Last Tuesday, myself and many other librarians and readers had the pleasure of hearing Nancy Pearl speak at Park Tudor School. My former boss lady at the Indianapolis Public Library Shared System wrote a wonderful summary about Nancy’s visit below:

From Sarah Batt: Manager of Development for Indianapolis Public Library’s Shared System

Quintessential Librarian Visits Indy 

Introduced “as one of the first Amazon recommendation engines,” Nancy Pearl (center) spoke at Park Tudor Tuesday as part of their Speaker Series sponsored by the National Bank of Indianapolis. It is true, no one knows books like Nancy Pearl. She’s written several books about books (Book Lust, Book Crush, among others). She reviews books regularly on NPR. Her home office is awash in advanced reader copies sent to her by publishers hopeful of her notice.

Her reliance on reading began in childhood, where she didn’t feel safe at home. She spent every afternoon after school in the children’s room of the library. On Saturdays, she packed a lunch and headed to the library. The librarians there “showed her through books that there were different ways of living than how I lived.”

Nancy is known for having begun the One Book, One City movement in Seattle. She said her vision was that someone would get on a bus and discover everyone else on the bus reading the same book and that spontaneous conversations would ensue. While she doesn’t think that actually happened, she knows that the books got people talking with each other in ways they might not otherwise. She calls this “talking about yourself refracted through a book.”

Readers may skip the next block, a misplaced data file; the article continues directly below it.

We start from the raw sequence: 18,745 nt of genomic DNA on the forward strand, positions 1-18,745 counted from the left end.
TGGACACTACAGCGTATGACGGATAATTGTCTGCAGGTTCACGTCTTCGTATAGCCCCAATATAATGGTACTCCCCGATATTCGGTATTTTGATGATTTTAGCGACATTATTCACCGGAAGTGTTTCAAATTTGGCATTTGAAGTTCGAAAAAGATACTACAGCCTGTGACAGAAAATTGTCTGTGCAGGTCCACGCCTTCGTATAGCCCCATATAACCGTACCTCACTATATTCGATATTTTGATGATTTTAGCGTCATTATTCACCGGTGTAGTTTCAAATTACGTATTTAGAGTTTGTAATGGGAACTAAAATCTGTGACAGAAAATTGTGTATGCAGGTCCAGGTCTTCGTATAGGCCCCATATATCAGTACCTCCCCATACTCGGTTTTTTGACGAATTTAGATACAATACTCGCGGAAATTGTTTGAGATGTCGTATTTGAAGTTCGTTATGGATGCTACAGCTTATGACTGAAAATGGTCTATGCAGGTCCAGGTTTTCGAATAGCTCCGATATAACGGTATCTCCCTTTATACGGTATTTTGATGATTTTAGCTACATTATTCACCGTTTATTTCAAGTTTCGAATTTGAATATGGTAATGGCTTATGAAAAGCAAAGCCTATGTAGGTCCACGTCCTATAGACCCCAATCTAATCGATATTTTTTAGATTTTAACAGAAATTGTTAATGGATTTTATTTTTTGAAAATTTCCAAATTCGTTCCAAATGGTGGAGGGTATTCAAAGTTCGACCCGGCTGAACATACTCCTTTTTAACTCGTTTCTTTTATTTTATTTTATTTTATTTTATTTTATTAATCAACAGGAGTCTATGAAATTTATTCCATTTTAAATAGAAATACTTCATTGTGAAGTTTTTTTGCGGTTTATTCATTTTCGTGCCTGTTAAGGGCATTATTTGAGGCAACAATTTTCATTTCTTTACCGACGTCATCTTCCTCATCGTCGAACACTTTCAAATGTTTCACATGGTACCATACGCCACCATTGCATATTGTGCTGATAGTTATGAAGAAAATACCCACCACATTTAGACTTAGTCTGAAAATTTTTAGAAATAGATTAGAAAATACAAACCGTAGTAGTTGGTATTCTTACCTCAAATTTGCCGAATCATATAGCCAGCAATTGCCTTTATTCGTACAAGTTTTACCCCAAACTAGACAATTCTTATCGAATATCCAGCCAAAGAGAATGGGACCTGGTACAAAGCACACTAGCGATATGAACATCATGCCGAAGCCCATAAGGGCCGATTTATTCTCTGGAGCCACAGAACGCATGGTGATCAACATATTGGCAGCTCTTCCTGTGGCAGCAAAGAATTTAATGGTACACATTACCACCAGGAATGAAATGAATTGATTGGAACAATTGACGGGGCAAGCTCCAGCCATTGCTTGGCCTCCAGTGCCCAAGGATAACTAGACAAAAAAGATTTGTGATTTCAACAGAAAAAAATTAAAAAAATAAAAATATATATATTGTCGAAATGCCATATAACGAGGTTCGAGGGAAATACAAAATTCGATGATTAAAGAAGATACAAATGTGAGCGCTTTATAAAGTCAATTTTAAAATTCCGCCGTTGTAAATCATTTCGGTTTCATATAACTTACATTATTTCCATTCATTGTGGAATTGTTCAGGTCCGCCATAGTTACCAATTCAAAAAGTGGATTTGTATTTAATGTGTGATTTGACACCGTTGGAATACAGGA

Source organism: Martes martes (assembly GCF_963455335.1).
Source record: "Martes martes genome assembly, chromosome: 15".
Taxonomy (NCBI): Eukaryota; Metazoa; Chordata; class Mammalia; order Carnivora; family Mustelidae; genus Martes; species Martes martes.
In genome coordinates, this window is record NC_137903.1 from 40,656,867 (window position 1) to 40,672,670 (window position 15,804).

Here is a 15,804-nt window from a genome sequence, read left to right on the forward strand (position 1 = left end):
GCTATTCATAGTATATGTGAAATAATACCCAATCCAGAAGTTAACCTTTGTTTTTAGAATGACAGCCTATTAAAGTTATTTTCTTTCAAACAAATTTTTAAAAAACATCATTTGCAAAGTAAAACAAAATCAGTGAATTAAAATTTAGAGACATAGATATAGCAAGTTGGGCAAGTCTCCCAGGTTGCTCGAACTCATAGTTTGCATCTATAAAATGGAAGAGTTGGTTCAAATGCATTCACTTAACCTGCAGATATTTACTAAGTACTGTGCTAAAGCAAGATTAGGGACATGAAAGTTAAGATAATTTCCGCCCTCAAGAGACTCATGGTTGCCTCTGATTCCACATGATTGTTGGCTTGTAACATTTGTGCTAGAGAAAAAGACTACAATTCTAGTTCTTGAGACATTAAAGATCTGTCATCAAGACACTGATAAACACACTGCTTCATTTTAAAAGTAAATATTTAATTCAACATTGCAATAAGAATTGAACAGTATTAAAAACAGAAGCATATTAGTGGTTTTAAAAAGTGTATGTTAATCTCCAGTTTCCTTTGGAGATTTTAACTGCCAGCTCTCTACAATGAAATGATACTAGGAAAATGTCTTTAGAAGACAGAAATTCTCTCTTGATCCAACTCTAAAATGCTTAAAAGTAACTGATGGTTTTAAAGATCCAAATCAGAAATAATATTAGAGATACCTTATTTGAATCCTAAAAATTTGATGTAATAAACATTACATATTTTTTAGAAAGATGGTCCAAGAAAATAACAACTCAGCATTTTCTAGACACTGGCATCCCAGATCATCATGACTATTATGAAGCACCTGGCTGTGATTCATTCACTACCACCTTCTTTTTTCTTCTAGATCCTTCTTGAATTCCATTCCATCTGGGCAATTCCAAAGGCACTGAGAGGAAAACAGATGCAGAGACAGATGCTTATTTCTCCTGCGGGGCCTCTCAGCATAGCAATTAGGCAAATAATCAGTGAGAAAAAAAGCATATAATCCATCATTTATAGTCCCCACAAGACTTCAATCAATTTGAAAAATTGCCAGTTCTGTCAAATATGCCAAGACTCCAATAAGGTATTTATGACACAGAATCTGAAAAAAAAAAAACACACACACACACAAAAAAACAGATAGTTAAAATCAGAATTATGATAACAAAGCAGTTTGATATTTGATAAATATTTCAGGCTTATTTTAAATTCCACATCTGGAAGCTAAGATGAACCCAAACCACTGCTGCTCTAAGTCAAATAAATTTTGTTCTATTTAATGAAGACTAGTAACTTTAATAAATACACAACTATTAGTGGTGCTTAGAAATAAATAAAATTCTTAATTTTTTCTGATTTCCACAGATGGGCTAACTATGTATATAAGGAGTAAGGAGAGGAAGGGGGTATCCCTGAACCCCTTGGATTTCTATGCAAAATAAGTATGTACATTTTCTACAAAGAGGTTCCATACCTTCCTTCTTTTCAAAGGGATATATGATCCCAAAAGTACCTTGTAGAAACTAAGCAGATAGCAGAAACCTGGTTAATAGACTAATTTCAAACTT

To illustrate this point, she told about a program sponsored by the U.S. Embassy in Bosnia where all the seventh graders in the country read The Absolutely True Diary of a Part-Time Indian by Sherman Alexie. While she thought it an odd choice for Bosnia, she agreed to train the teachers to lead the book discussions. In the book, Junior describes the tribes to which he belongs, as an adolescent Spokane Indian attending an off-reservation private school, he found he belonged to several tribes. Nancy asked the teachers at the training to introduce themselves by the tribes they belonged to. The first teacher said she was in the tribe of children with Serbian fathers and Muslim mothers. A voice in the back of the room spoke out “I’m in your tribe!” (If you’re not familiar with the Bosnian War in the early 1990s, you might substitute the names of any two groups who have gone to war against each other.) Nancy’s point is that without the book, the teacher might not have thought to introduce herself in terms of the cultural conflict, nor would she have discovered someone with similar experiences.

Other Pearls of wisdom:

  • The library is more than just the books, it’s the heart of the community.
  • We could encourage kids to read more by setting aside family reading time at home, and by continuing to read out loud to them long after they’ve learned to read. (There’s a teacher at the IPS Newcomer Program who still reads aloud to his teenagers.)
  • We need to make it easier for people to talk about what they’ve read when they finish. (I think the best way is to ask, before you say anything else, “So. What’d you think?”)

There’s so much more! We hope Nancy Pearl will visit Indianapolis again soon. When she does, you can count on reading about it here!